Elias Bouchard has a plain little butterfly for a daemon, and James Wright bonds with him about this.
“I have a cricket,” he confides. “I’ve always been afraid of accidentally crushing her, so I keep her safe and sound inside this capsule.”
He takes a capsule out of his breast pocket with discreet air holes that is of a size to conceivably hold a cricket. It’s not an awfully uncommon thing for someone with an insect daemon to own.
“Oh, cool,” Elias says, blinking at him. “Was wondering where your guy was. I thought maybe it was, like, a chameleon and it was just blending into the color of your suit really well.”
“Sounds claustrophobic as fuck,” Pierisa says, landing on Elias’ nose so that he looks at her crosseyed. Vapid.
James gives them a friendly smile. “She likes it in there just fine.”
“Can I see her?” Pierisa asks.
“She’s shy,” James demurs.
“Oh, okay,” Elias says, accepting this answer with unthinking trust. Airheaded. “A cricket’s kind of cool, though. Never would’ve guessed it from you, boss.”
He remembers the way the little bug had crunched in his teeth as he closed his hands around James Wright’s removed eyes and squeezed until they gushed up from between his fingers, blank fluid mingling with diluted to pink blood dripping down his wrists.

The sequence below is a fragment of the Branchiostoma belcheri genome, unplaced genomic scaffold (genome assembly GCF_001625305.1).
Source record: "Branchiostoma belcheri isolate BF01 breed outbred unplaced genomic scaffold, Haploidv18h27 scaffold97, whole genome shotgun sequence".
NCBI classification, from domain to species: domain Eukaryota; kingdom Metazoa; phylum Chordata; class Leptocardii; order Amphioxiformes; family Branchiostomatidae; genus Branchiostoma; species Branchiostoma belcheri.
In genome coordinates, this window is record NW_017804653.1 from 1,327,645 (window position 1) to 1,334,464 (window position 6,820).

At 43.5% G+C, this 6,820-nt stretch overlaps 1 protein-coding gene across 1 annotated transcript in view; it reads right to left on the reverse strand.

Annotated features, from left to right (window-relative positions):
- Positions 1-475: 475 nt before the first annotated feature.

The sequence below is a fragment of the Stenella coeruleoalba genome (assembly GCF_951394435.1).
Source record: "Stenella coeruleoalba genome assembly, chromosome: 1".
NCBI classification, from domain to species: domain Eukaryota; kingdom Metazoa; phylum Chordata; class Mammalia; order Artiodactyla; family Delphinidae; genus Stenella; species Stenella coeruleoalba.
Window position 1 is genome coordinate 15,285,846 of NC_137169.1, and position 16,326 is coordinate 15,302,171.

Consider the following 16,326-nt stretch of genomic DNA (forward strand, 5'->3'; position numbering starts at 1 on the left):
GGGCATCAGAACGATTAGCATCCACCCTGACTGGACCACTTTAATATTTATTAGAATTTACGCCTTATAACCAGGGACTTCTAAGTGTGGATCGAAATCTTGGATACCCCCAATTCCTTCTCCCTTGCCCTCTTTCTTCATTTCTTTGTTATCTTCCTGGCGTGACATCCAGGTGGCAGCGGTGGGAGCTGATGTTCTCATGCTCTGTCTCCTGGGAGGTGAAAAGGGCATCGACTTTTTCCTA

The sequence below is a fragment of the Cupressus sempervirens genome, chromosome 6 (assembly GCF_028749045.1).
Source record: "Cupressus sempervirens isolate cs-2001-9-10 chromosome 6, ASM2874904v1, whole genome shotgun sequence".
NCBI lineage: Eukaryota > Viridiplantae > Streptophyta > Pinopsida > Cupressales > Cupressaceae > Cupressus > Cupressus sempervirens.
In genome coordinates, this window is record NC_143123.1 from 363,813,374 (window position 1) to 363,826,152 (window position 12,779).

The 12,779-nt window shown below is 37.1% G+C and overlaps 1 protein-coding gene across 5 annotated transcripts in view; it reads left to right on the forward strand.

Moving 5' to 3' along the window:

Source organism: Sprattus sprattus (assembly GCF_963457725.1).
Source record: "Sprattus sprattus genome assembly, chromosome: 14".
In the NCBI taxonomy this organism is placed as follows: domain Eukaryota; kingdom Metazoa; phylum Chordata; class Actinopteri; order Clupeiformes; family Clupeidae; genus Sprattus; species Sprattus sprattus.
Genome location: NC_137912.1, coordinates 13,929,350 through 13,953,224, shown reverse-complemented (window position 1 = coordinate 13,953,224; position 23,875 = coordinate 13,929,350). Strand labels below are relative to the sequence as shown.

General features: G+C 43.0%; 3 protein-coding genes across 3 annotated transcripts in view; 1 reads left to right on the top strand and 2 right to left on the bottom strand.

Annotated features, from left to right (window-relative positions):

Pierisa flutters away from Elias’ nose and lands on the top of his head instead. The man smells faintly of weed, still, the scent clinging to his clothes.
“Thank you,” he says. “The butterfly doesn’t seem to fit you at first, either. But as time goes on, I can see it.”
“Thanks?” Elias says, squinting at him like he’s not quite sure if he’s just been insulted or not. And then Pierisa takes flight and lands on his shoulder instead, and by the time she’s settled in her new position Elias has shrugged and let the moment slide off and away from him, unconcerned, dismissed. “I don’t think I could ever do that bug capsule thing, though. Pie really likes flying.”
“I’d die,” she says with dramatic conviction.
“Perhaps you’ll see the charm when you’re older,” James grants.